The Recent Property Cooling Measures

The government surprised the market on 5 July 2018 with the announcement of a series of cooling measures to put the property price in check. Effective 6 July 2018, the purpose of this, according to Mr Lawrence Wong, Minister for National Development, is to make sure that the property price surge does not go ahead of the country’s economic fundamentals.

Increase in Additional Buyer’s Stamp Duty (ABSD)

ABSD for individual buyers across different categories has increased by five per cent to 12 per cent for Singapore citizens, 15 per cent for Permanent Residents and 20 per cent for foreigners respectively. For entities, ABSD has risen by 10 per cent to 25 per cent. The substantial increase in ABSD is considered the most drastic since the anti-speculative measures in 1996.

First home buyers are not affected. Buyer’s Stamp Duty (BSD) for Singapore citizens and permanent residents remain unchanged at zero and five per cent respectively. In consultation with your economics tutor in economics tuition, explain why the government chose to increase the rate of ABSD instead of BSD. Sign up for an economics tuition conducted by a reputable economics tutor today to learn more. There are quite a number of well-known economics tutors in Bishan. Among them is Mr Edmund Quek, Principal Economics Tutor of Economics Cafe Learning Centre. Mr Quek is known for incorporating real world events into his economics tuition.

Increase in Loan-to-value Limit

Loan-to-value (LTV) limits are tightened by five percentage points for private housing loans disbursed by banks. For loan terms that do not exceed 30 years and do not extend to past 65 years of age, LTV is reduced to 75 per cent from the previous 80 per cent. This means buyers will need to fork out a 25 per cent down payment for a property they like to own. This translates to S$500,000 for a property priced at S$2 million.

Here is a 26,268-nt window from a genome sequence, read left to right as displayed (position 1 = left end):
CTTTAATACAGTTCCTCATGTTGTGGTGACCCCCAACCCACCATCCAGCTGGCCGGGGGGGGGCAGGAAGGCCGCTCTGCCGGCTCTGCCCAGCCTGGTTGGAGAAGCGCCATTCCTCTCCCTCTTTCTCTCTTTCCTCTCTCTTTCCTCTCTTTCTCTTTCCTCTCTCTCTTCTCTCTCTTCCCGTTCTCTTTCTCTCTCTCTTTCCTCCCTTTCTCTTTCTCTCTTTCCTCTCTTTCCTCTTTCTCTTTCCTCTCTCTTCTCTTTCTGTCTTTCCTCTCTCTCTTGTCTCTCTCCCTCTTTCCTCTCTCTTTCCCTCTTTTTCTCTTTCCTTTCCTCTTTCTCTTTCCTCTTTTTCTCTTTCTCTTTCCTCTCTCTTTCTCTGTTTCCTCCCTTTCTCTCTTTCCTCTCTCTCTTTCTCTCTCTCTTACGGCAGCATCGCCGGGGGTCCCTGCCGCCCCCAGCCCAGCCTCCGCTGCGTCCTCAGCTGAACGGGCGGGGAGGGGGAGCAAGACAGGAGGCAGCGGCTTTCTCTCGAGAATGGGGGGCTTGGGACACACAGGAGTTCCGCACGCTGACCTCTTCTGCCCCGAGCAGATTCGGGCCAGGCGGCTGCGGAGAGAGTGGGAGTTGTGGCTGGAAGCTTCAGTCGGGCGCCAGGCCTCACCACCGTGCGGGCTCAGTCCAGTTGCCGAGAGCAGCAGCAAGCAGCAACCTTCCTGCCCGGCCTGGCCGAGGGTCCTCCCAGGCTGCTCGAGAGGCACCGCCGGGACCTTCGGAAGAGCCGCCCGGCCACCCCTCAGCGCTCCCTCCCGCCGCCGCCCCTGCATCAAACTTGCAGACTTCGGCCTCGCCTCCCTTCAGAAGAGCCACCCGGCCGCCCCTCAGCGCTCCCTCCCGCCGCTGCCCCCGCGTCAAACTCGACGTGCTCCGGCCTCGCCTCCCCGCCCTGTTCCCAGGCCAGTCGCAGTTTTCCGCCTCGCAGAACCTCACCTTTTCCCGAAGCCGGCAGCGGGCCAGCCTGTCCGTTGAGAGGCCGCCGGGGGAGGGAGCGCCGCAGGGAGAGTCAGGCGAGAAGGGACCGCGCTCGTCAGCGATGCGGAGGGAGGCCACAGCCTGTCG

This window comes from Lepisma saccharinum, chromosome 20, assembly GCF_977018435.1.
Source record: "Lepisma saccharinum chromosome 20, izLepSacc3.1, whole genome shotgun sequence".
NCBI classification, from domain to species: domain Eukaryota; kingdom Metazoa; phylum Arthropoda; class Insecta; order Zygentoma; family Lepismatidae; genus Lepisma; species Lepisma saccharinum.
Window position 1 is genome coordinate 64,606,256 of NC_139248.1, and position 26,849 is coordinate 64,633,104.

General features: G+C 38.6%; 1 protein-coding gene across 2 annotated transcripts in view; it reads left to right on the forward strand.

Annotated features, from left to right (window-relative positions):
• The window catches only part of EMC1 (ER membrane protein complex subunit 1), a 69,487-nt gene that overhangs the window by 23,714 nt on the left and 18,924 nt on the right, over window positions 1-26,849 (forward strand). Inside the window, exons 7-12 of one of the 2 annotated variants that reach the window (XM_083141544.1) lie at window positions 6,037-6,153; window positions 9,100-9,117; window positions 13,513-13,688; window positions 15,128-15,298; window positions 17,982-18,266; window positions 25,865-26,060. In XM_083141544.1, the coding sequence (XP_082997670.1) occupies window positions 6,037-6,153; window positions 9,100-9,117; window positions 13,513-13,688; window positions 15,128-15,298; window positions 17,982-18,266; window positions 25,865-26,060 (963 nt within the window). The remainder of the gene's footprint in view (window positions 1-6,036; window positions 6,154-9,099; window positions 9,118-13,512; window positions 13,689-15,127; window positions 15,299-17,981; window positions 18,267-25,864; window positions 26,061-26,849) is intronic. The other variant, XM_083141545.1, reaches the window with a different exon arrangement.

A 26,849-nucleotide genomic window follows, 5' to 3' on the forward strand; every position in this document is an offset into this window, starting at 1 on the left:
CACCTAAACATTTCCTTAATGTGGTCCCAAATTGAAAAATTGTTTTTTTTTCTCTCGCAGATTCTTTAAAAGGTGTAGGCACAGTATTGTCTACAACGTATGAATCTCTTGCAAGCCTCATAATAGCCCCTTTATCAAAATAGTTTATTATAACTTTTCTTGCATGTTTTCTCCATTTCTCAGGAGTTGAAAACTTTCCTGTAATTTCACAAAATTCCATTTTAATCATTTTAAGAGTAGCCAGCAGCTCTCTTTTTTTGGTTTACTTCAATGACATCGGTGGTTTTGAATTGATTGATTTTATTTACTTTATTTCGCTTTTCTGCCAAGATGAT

LTV for loan terms of longer than 30 years and extending past 65 years of age is reduced accordingly from 60 per cent to 55 per cent. Discuss with your economics tutor or classmates in economics tuition and explain which group of buyers is most affected by the increase in LTV.

Dampening Effect on Property Market

The new cooling measures affect various groups differently. For the first home buyers, their credit facility is reduced. First time buyers will need to pay a higher amount upfront and because of this, some may not be able to afford their desired property. For buyers that already own a private property, the impact is twofold. On the one hand, they need to pay an additional five per cent ABSD. On the other hand, the maximum loan amount that they can get from the bank is reduced. Buyers will now give it a second thought when it comes to the purchase of a private property.

The additional five per cent stamp duty will also have a meaningful impact on the property developers’ return on investment (ROI), with cost of land acquisition substantially higher. I expect to see an immediate and significant reduction in their acquisition of lands, leading to less en-bloc sales in the next few months.

Private property home prices rose 9.1 per cent over the past year since June 2017. This is after a long and persistent dip from the all-time peak in 2013. The previous round of massive cooling measures (2010-2013) came after an uptick in property price of 38.2 per cent from July 2009 to June 2010. Many criticize the drastic cooling measures this time round. They argue that the property market has just started to show signs of recovery. There is no risk of bubble in the foreseeable future. With the new measures in place, we expect primary home transaction volume to take a plunge as developers resort to a more cautious approach when it comes to new launches. Buyers may also take a step back to re-assess their affordability and re-negotiate on property prices in view of their higher acquisition cost and lower affordability.

Linda Geng

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